Sunday, December 30, 2007

Looking to 2008

This has been an incredible year.

My training and growth in jiu jitsu has increased my health, strength, peace of mind, and overall quality of life in so many ways. Although it has been frustrating and difficult at times, it has nonetheless been extremely rewarding.

As we enter into a new year, I want to take time to focus on goals for the 2008-

1. develop a strong base of escapes
2. develop resistance/escapes to submissions
3. work on sensitivity and timing
4. continue to develop the mental game
5. top game- passing the guard
6. top game- control and submissions
7. bottom game- sweeps

These are the primary areas that I feel need to be worked on before I can reach the next level. I need to continue to train as much as possible while also immersing myself in videos while not actually on the mat.

I'd like to compete in more tournaments, and hopefully do well. I'd also like to continue to push myself and apply myself 100% during each practice session. Overall, I'd just like to maintain a good pace with my growth and training in the game.

Saturday, December 29, 2007

SH escaping the back

SH training

focus- escaping the back


-escaping to the side opposite of choking arm (back flat)
-escaping with baseball bat grip on choking arm (duck under arm)
-escaping with baseball bat grip- pendulum legs to spin to guard (hand in bicep)

-to free bottom leg- kick leg straight and get hip over leg
-baseball bat- tension on arm, and then push into hip to control as you do the second part of move

extra techniques-
-half guard pass- sprawl leg and heel to butt move- drive crown of head into opponent's chin to flatten
-variation off same pass- they frame you with arm- hit arm across body quickly, go for arm triangle
-sprawl on butterfly hooks pass- switch to knee on shin, balance on legs, go leg across middle for the pass or whatever else comes to mind (practice on swiss ball)

-demian maia's side control escape- duck under and spin to other side just as they pass to one side

-learn to pass on right side, most people don't have as developed defense vs. that side
-keys to passing- pressure, tiring out the legs, destroying the legs!

Wednesday, December 26, 2007

Critical, critical insights

Special Sparring Class!

I've been training less and sort of concentrating more on the mental side of the game.

The book The Art of Learning by Josh Waitzkin has really gotten me thinking about quite a few concepts, as seen in my last few posts. Jiu Jitsu is starting to take on a much deeper meaning in my life, and I'm breaking the game down into much smaller segments.

While I do still need to expand my overall knowledge of the game and continue to collect moves, I need to actually focus in on a few specific techniques and areas. If I master these key areas and am able to perform them with excellent timing and leverage, my overall efficiency level will go up. I'd much rather be able to pendulum sweep a black belt than do a flying triangle on a second week white belt. Substance over flash. Build the foundation SOLID, and then I'll be able to start expressing and utilizing my unique attributes to full potential.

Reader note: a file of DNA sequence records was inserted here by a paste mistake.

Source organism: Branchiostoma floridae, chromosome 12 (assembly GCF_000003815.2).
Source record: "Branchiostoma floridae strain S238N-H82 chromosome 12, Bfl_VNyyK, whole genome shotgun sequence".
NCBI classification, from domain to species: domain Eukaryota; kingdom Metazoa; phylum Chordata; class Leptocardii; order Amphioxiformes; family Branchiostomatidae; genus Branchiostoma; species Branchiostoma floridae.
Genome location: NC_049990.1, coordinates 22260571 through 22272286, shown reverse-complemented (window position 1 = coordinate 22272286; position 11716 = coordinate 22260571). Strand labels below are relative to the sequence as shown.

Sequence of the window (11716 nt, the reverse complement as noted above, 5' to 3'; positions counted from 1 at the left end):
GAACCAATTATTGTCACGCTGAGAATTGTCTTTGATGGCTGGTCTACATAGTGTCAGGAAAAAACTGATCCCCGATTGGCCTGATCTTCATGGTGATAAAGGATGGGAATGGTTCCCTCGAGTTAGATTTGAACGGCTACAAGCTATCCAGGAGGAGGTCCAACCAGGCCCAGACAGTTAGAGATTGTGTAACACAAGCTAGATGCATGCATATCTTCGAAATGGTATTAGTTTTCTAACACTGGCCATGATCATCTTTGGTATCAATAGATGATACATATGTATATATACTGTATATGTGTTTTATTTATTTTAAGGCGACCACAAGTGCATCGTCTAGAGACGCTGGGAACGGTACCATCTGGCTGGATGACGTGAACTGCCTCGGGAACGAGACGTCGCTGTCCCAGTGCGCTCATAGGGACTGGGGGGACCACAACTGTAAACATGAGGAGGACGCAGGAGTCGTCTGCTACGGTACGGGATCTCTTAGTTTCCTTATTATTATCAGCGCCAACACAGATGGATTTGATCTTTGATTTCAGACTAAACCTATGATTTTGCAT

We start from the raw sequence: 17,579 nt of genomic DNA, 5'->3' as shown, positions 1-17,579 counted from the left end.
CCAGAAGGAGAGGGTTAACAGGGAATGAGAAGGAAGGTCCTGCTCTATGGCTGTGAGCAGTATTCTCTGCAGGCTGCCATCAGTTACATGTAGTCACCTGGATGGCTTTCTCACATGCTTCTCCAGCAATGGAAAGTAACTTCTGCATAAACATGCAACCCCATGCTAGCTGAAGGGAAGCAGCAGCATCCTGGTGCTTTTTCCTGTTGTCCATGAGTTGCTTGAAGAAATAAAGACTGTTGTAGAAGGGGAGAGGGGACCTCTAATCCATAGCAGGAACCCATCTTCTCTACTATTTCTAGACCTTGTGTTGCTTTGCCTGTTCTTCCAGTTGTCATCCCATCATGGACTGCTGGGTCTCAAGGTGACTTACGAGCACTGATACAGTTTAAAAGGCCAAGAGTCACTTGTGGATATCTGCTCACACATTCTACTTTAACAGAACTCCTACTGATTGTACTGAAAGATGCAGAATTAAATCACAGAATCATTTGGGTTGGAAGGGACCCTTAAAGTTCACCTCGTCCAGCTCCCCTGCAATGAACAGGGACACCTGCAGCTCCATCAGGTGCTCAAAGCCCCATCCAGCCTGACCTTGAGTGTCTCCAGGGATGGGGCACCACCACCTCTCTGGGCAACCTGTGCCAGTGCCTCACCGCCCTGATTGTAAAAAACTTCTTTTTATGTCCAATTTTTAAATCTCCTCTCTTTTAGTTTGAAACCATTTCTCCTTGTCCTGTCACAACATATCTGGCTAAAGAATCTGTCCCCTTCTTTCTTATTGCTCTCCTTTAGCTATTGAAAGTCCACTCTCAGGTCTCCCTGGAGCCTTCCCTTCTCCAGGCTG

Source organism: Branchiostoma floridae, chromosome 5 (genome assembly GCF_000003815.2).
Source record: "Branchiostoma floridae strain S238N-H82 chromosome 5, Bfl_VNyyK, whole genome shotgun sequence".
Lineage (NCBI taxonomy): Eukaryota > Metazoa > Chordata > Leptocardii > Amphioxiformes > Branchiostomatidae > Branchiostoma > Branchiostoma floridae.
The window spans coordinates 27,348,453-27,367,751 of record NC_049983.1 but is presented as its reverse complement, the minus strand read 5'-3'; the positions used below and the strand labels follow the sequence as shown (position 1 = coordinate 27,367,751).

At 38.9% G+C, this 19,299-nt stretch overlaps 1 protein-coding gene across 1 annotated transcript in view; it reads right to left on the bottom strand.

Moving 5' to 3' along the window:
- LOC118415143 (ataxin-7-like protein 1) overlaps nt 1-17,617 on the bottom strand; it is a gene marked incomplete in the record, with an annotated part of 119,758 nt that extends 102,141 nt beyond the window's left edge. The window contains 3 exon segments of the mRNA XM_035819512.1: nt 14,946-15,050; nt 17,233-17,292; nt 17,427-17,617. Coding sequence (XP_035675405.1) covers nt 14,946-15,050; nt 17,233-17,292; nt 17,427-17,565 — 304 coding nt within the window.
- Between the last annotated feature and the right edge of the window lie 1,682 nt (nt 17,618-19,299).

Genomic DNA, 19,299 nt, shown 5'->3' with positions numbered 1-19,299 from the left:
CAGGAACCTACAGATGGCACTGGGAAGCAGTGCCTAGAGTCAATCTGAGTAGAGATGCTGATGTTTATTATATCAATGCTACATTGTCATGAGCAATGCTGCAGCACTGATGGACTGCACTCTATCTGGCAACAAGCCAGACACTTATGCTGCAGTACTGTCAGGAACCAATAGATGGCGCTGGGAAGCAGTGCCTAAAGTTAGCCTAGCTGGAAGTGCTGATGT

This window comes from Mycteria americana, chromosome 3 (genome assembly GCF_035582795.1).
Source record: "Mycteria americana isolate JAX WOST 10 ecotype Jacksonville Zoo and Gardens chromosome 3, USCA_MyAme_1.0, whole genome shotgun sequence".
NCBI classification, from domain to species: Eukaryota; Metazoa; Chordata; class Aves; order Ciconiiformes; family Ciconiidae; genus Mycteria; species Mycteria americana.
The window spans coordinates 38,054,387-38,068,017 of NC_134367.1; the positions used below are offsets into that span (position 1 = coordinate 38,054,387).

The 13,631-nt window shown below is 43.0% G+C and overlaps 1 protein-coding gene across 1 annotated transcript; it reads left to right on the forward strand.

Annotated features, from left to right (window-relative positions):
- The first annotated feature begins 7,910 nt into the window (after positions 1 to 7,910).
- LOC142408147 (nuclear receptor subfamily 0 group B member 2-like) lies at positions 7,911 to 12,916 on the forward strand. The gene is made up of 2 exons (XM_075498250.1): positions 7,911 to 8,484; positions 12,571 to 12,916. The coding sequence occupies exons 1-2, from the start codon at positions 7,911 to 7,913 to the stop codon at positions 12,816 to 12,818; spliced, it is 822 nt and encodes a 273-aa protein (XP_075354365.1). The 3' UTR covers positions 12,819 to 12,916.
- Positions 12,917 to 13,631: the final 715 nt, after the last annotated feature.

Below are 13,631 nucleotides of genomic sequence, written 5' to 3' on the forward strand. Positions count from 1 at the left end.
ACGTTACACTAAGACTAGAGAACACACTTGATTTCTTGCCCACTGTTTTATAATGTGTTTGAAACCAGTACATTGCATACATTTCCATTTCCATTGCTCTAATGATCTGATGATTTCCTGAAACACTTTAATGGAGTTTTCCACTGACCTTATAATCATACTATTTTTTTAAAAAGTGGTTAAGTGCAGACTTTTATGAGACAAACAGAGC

I've also been back to watching videos to supplement my learning. Demian Maia has some excellent tapes out that really focus on the technical side of the game. He has a few particular fundamental concepts that have really helped me to organize my thoughts and shed some light on some key concepts. It's really filled in the gaps and allowed me to make quite a bit of connections.

In today's sparring class, I got matched up against a brown belt than normally ruins my life. I recall a few months ago when I was able to pass his guard but couldn't maintain side control AT ALL. I felt completely off balance and was easily reversed no matter what I did. Today, the same techniques were used to try to escape my side control, but surprisingly, I was able to predict his intentions and counter them by shifting my base, controlling his arms, and getting him out of posture. Yes, I was largely using my speed to my advantage, but I was greatly surprised by how much pressure and tight control I was able to generate.

In a few key moments, I realized when I was standing to pass his guard that I wasn't leaning into him as much as I should be. I adjusted and felt a slight shift in the momentum towards my favor. Very subtle adjustment that may not even be noticeable to most people, but it's starting to open my game up and really bring me up to where I want to be. I am only 135lbs (maybe a few more since the holidays!), but I need to make my opponent feel every single ounce of it!

Overall, I was able to pass his guard over and over while completely avoiding any sort of sweep attempts and side controlling him strong. My base was great, and I felt very strong from the top. Towards the end, I even managed to sink in a Jacare n/s lapel choke, but time expired as I attempted to sink it deeper and finish. Maybe one of the best rolls I've had in awhile.

In other rolls, I realized the importance of going against aggro and out of control partners. It is unorthodox, but if I just accept it and dominate them regardless, I should be improving my game. It is a learning opportunity to work on some things that I don't normally encounter, like half guard pullers and heel hookers. Not my sort of thing, but I'm learning to deal with it. Overall, I am going to open it up and take on any and all opponents, trying to pick up as much as I can from them. Their unique styles should contrast with mine and show me the areas I could concentrate on.